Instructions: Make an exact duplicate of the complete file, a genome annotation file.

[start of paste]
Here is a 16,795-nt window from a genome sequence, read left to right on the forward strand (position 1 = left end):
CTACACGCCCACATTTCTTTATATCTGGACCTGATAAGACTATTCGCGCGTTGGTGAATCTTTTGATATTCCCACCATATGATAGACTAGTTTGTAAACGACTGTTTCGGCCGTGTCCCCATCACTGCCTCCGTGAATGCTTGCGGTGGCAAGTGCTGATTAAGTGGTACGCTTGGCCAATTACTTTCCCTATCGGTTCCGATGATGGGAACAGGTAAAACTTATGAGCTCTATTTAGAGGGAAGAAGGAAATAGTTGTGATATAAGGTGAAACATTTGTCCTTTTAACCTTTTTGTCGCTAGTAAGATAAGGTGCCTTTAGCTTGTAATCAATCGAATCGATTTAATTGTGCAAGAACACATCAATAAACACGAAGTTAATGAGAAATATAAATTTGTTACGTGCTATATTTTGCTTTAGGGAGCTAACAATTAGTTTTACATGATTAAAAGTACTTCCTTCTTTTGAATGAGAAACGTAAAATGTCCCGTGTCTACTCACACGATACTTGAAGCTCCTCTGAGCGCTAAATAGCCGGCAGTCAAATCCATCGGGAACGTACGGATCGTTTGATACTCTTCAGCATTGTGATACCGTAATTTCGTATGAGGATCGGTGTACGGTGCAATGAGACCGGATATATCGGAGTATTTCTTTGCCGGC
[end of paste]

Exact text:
Here is a 16,795-nt window from a genome sequence, read left to right on the forward strand (position 1 = left end):
CTACACGCCCACATTTCTTTATATCTGGACCTGATAAGACTATTCGCGCGTTGGTGAATCTTTTGATATTCCCACCATATGATAGACTAGTTTGTAAACGACTGTTTCGGCCGTGTCCCCATCACTGCCTCCGTGAATGCTTGCGGTGGCAAGTGCTGATTAAGTGGTACGCTTGGCCAATTACTTTCCCTATCGGTTCCGATGATGGGAACAGGTAAAACTTATGAGCTCTATTTAGAGGGAAGAAGGAAATAGTTGTGATATAAGGTGAAACATTTGTCCTTTTAACCTTTTTGTCGCTAGTAAGATAAGGTGCCTTTAGCTTGTAATCAATCGAATCGATTTAATTGTGCAAGAACACATCAATAAACACGAAGTTAATGAGAAATATAAATTTGTTACGTGCTATATTTTGCTTTAGGGAGCTAACAATTAGTTTTACATGATTAAAAGTACTTCCTTCTTTTGAATGAGAAACGTAAAATGTCCCGTGTCTACTCACACGATACTTGAAGCTCCTCTGAGCGCTAAATAGCCGGCAGTCAAATCCATCGGGAACGTACGGATCGTTTGATACTCTTCAGCATTGTGATACCGTAATTTCGTATGAGGATCGGTGTACGGTGCAATGAGACCGGATATATCGGAGTATTTCTTTGCCGGC